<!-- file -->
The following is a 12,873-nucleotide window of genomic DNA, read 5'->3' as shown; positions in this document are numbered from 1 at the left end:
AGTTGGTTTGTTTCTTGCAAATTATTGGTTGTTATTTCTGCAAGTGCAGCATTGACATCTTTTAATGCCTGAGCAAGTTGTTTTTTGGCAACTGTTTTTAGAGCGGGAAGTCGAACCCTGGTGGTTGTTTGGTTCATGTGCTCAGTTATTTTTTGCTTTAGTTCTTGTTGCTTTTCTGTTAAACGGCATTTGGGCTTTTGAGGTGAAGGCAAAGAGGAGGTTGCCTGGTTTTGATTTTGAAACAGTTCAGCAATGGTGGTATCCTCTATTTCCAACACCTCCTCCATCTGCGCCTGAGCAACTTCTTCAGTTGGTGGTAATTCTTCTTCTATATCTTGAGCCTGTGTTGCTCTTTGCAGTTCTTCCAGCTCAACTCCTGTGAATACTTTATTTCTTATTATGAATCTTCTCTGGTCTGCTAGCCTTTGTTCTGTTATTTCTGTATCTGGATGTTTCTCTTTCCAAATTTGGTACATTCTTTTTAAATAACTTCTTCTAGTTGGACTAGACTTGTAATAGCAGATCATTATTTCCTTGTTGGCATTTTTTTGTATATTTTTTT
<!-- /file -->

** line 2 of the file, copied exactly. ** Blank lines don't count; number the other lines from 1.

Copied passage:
AGTTGGTTTGTTTCTTGCAAATTATTGGTTGTTATTTCTGCAAGTGCAGCATTGACATCTTTTAATGCCTGAGCAAGTTGTTTTTTGGCAACTGTTTTTAGAGCGGGAAGTCGAACCCTGGTGGTTGTTTGGTTCATGTGCTCAGTTATTTTTTGCTTTAGTTCTTGTTGCTTTTCTGTTAAACGGCATTTGGGCTTTTGAGGTGAAGGCAAAGAGGAGGTTGCCTGGTTTTGATTTTGAAACAGTTCAGCAATGGTGGTATCCTCTATTTCCAACACCTCCTCCATCTGCGCCTGAGCAACTTCTTCAGTTGGTGGTAATTCTTCTTCTATATCTTGAGCCTGTGTTGCTCTTTGCAGTTCTTCCAGCTCAACTCCTGTGAATACTTTATTTCTTATTATGAATCTTCTCTGGTCTGCTAGCCTTTGTTCTGTTATTTCTGTATCTGGATGTTTCTCTTTCCAAATTTGGTACATTCTTTTTAAATAACTTCTTCTAGTTGGACTAGACTTGTAATAGCAGATCATTATTTCCTTGTTGGCATTTTTTTGTATATTTTTTT